As the international community pledges to do more to halt the spread of Ebola, Britain prepares to ship thousands of protective suits to Sierra Leone as part of its efforts. Ciara Lee reports.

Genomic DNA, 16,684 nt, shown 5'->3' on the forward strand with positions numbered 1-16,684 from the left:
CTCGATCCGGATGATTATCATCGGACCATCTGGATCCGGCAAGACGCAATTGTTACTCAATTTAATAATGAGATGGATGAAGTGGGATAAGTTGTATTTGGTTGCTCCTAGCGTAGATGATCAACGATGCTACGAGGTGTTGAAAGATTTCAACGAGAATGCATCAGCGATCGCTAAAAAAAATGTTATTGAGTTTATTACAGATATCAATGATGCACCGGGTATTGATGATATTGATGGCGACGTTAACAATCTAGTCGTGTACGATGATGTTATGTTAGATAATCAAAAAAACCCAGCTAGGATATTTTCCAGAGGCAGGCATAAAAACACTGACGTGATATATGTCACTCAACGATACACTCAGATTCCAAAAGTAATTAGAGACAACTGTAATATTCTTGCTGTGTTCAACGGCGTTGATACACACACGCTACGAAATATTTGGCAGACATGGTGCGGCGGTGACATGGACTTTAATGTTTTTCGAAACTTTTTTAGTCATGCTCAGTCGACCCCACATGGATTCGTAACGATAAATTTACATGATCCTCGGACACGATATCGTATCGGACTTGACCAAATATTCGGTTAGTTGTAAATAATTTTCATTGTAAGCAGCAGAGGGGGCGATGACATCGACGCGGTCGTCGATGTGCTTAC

They were criticised for doing too little too late, but countries around the world are gearing up to do more in the fight against Ebola. Britain will send thousands of these protective suits to Sierra Leone to help stem the spread of the Ebola virus. Made by a company based in the northern British town of Hull, they'll be used by soldiers, nurses and doctors. Managing director Thomas Martin, says the British government has doubled its order 50,000 to 100,000 suits. (SOUNDBITE) (English) ARCO MANAGING DIRECTOR, THOMAS MARTIN, SAYING: "We were given the hazard and the government wanted out expertise to come up with a solution. And there it is. It's a type four level protection suit. It looks like a paper garment but it's actually a highly sophisticated piece of workwear and protective gear. Multi-layered and on there, really crucial point, you can see it's got seams. It's a cut and sewn garment so every seam is then covered with some tape to protect people." The suit alone costs approximately £6, and is destroyed after use. Arco's equipment covers the wearer from head to toe including a full visor. (SOUNDBITE) (English) ARCO MANAGING DIRECTOR, THOMAS MARTIN, SAYING: "Well the visor was what we specified to begin with, the government wanted to use goggles. But if you are using a goggle you have to put it on with your hands and the elastic goes around the back of the head. You are touching your head. So for us the right visor is vital. That goes on, you're protected and you haven't gone anywhere near your hair or you're face." Around 40 British military personnel, including engineers and planners, are currently in Sierra Leone overseeing the construction of a treatment centre near the capital, Freetown. A further 750 more will travel to Sierra Leone next week. Three helicopters and a 100-bed naval hospital will also be sent to the region. Ebola has killed nearly 4,000 people in West Africa in the largest outbreak on record. The World Health Organisation says in the countries worst hit, Liberia, Sierra Leone and Guinea, there is still no sign the disease is being brought under control.